Some years I've focused the course on a particular theme ("Faith, Doubt, and Myth" last fall; "Long and Longer Poems" a few years back). Other years I've chosen an anthology or two and had the students read every page, cover to cover, without organizing the poets into schools or movements or ranking them in importance. Last quarter I planned to do the "read every page" approach at the undergraduate level, for the first time--then balked, realizing that it wouldn't work, since the reading just wouldn't get done. Instead, I sorted the poets into loosely organized groups and worked through those, more or less chronologically, first on one side of the Atlantic and then on the other. (My anthologies were Cary Nelson's Modern American Poetry and the Bloodaxe book of 20th Century British and Irish poetry.) It worked pretty well, except for the fact that I'd assigned a lot of poems which I'd never taught or even read before--and I didn't have nearly as much time as I'd hoped to get them prepped.

So: here's my dilemma.

To simplify my life in the next four years (my countdown to 50--and to my son's departure for college), I'd like to design one Modern American Poetry syllabus and one Modern Poetry syllabus and then stick with them, teaching them over and over again. What, though, should they look like?

The simplest solution would be for me to narrow the scope of the course to the first half of the 20th century, and teach it from an anthology that includes both modern American and modern non-American poetry. Three come to mind:
  • The Norton Anthology of Poetry, which includes about 900 pages of 20th century poetry, along with plenty of older poems, from Caedmon's Hymn onward.
  • Poems for the Millennium, the Jerome Rothenberg / Pierre Joris-edited anthology of international modernist poetry, much of it in translation.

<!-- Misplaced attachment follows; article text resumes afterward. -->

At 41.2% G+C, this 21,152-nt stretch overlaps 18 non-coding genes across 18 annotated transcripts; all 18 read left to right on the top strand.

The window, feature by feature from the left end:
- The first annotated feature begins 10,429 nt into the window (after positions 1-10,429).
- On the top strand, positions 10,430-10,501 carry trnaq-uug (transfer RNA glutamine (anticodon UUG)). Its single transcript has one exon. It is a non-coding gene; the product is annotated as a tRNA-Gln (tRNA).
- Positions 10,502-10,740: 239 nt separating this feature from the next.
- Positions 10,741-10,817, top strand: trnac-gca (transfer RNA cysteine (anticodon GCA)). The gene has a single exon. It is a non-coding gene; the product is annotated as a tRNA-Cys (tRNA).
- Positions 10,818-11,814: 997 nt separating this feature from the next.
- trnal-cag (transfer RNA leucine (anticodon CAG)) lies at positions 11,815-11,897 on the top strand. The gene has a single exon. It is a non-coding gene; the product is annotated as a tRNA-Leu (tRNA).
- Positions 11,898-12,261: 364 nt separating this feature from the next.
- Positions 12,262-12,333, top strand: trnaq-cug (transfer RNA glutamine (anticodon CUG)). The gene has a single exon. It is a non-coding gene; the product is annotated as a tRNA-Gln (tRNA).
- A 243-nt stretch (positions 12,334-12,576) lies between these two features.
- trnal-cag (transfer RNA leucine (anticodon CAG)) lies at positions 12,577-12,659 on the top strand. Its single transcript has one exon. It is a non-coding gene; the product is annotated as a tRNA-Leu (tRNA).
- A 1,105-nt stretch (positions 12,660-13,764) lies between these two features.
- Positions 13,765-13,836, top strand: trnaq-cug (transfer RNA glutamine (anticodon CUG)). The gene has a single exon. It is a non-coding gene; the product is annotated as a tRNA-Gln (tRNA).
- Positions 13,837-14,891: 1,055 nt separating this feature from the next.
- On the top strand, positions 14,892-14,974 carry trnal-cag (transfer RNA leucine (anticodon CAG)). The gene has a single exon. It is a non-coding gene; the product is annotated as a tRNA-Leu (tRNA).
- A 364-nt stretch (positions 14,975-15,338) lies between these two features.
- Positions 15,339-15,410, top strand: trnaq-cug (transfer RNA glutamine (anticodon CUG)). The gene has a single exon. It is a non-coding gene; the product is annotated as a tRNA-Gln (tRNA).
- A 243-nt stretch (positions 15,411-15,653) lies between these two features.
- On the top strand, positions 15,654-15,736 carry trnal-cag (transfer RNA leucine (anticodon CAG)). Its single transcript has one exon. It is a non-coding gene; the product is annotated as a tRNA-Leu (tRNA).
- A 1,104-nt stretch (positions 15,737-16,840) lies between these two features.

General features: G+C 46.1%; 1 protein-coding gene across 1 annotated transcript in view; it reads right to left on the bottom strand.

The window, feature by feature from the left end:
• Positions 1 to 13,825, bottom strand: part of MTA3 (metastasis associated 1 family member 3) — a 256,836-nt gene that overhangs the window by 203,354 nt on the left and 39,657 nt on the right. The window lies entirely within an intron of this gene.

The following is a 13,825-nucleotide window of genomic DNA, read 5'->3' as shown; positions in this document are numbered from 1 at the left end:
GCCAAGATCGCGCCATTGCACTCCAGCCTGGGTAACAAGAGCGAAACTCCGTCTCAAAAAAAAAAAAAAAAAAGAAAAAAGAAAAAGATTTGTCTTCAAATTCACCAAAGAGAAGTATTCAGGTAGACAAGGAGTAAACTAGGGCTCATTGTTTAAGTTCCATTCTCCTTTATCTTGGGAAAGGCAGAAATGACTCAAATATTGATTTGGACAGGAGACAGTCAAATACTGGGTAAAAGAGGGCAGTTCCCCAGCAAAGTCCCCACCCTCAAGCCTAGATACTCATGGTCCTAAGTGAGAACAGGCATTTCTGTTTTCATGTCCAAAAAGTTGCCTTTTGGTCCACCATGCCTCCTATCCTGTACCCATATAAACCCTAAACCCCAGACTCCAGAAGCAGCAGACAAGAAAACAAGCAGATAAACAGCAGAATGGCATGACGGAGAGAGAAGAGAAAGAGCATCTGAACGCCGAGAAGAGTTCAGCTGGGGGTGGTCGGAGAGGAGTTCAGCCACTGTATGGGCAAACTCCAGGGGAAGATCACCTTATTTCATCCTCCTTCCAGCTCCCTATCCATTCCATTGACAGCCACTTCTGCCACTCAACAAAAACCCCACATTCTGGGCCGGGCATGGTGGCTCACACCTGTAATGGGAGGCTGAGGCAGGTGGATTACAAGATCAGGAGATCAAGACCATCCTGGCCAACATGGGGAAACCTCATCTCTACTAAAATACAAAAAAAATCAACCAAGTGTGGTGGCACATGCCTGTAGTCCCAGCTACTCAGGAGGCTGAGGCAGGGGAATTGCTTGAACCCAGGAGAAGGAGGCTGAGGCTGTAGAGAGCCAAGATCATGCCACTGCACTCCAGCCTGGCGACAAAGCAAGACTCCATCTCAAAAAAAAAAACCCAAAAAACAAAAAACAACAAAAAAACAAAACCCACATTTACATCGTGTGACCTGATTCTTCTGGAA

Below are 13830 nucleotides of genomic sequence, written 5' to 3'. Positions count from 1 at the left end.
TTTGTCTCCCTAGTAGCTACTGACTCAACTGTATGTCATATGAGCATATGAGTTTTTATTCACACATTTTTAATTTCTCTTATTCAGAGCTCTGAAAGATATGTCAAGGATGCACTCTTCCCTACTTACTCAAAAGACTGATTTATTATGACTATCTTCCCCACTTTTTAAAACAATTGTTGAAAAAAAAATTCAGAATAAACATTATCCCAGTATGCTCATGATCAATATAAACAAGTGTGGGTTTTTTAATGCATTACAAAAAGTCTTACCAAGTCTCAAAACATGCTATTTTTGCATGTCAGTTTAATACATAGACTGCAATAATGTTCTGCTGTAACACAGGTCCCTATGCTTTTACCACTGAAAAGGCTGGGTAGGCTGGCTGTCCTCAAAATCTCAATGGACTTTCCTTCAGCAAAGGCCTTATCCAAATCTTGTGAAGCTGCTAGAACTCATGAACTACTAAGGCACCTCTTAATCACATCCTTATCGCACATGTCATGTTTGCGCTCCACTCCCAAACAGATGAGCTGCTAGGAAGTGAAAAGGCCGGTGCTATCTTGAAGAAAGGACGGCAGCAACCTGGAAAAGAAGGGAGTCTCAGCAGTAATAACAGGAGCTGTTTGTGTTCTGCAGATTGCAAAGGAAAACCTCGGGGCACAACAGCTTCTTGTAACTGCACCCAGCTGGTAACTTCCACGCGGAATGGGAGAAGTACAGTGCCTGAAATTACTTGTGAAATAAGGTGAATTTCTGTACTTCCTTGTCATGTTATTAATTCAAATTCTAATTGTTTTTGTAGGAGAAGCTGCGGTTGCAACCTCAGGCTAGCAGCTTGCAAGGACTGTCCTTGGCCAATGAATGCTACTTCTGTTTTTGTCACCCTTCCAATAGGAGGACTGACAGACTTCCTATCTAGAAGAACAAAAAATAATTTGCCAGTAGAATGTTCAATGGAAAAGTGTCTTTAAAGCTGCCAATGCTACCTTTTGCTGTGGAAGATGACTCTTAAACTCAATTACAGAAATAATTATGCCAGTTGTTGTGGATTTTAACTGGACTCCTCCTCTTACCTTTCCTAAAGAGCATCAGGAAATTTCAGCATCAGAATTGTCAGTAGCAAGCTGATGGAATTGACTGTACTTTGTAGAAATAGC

• The Norton Anthology of Modern Poetry, which runs from Whitman to Stephen Spender and Keith Douglas, and includes a bunch of manifestos and other ancillary documents at the end.
Each of these has its advantages and disadvantages. Consider the Norton Anthology of Poetry (or NAP, for short):
  • It would give the students plenty of context for any given modern poem, which is a plus. I can't assume they've read anything prior to my classes--so if I want them to think about, say, Stevens and Keats, it might be useful to have the Keats right there at hand.
  • The NAP is also a book I could use for my Introduction to Poetry course, so that students could go from one to the other without buying a new textbook.
  • On the other hand, the NAP offers essentially no biographical or other contextual information for any of its poets, and it necessarily includes fewer poems by its modern folks than an anthology just of modern poetry will give.
What about Poems for the Millennium?
  • Having taught from it before, I can testify that its description of modernism--overall, and as a group of related 20th century -isms--has the most potential to excite and seduce students.
  • On the other hand, that excitement tends to come, for my students, as much from the headnotes and afterwords supplied by the editors as it does from the poems they choose. In fact, it may come more from those notes than from the poems, which are sometimes more fun to read about than they are for my students to read.
  • Obviously the scope of this anthology goes well beyond the Modern American purview, which means that I'd really have to use it only for the Modern Poetry survey, and work up a separate syllabus, with a separate book, for the other. Not the most efficient approach.
That leaves the Norton Anthology of Modern Poetry (NAMP). How does it measure up?
  • I don't love some of the inclusions--the older versions of early Yeats poems, for example, that this edition uses instead of the superior later revisions, or the particular selections of Stevie Smith. I could, of course, supplement these with handouts or links.